The design, analysis and conceptual framework of experiments on attention
Due to the adoption of information theory by psychology, and especially to the popularity of the model developed for the human operator by Broadbent (1958), work in the last decade has frequently made use of the idea of the 'channel' over which messages arrive, and has described attention as the selection of one 'channel' and the rejection of another 'channel'. Because many of the experiments were auditory and since there has been particular interest in dichotic stimulation (where the listener receives one message through one ear and another message through the other ear) this seemed conceptually reasonable. However, later work has led to increasing confusion in the use of this word as pyschologists have used a large number of 'channels', some of which are very difficult to define in terms either of physical identity or even functional capacity. It is reasonable at first sight to talk of the left and right ears as providing two input channels. But supposing that more than two positions in space are used as sources (Triesman, 1964b; Moray, Bates and Barnett, 1965), is each one a channel? Is a language, for example, French, a different channel from English, if the two messages are merely translations of one another and come from the same location and are spoken by the same voice? (Treisman, 1964a) Is voice quality a channel in this sense? (Moray and Barnett, 1965)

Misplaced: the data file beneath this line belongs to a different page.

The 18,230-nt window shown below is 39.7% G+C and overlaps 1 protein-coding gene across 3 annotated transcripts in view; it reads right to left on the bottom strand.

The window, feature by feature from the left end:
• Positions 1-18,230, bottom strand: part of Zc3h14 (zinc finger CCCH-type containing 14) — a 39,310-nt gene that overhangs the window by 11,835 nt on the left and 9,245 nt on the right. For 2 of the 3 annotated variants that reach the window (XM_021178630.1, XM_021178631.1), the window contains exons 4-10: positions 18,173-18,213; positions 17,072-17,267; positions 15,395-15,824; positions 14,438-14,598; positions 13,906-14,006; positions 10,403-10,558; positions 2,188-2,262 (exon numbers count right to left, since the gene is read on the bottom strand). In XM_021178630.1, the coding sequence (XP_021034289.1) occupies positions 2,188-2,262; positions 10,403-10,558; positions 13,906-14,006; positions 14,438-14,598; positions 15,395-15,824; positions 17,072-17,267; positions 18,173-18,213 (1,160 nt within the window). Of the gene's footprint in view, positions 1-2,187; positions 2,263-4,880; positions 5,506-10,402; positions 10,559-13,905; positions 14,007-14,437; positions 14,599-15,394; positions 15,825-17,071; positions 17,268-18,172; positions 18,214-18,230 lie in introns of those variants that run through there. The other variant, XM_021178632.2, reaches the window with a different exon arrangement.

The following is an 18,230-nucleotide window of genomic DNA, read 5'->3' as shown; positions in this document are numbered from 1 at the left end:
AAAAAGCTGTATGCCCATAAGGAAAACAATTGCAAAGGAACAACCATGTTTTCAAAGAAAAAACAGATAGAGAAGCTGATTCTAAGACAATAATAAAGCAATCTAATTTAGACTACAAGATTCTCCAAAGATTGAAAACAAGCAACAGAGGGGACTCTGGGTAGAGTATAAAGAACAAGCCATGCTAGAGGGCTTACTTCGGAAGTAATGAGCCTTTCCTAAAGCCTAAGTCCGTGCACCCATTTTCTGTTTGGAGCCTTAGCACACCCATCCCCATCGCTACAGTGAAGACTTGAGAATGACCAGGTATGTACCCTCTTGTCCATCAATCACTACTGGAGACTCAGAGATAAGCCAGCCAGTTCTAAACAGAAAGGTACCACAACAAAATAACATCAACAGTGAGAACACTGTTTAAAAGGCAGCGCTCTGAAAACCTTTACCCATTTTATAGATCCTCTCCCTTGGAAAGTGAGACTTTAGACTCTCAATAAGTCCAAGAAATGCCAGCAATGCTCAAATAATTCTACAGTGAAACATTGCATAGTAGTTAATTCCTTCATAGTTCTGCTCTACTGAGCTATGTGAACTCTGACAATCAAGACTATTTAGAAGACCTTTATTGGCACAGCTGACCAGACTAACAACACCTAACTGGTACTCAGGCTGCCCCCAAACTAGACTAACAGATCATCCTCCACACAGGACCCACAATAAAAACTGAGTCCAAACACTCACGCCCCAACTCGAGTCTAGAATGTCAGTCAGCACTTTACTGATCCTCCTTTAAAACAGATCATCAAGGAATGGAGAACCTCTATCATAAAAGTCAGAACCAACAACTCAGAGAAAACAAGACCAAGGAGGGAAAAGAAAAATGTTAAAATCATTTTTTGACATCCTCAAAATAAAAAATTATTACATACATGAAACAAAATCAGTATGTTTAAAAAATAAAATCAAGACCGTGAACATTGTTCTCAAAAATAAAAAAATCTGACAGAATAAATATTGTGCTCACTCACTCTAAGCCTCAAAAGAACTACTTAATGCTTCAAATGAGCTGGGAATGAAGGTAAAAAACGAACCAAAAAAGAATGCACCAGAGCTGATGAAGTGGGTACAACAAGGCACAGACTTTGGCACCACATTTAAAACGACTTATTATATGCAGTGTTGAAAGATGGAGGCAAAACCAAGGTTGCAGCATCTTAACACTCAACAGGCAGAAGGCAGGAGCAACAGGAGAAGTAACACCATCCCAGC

Although the term 'channel' is still in use to describe the presentation of different messages, and while it is a convenient indeed almost irresistible shorthand for those familiar with the field, it seems that a more sophisticated treatment is now needed. For example, describing an experiment in which the ability to select on the basis of type of stimulus material was measured, Broadbent and Gregory (1964a) write
... a different kind of attention, to a class of item rather than to a source of stimulation.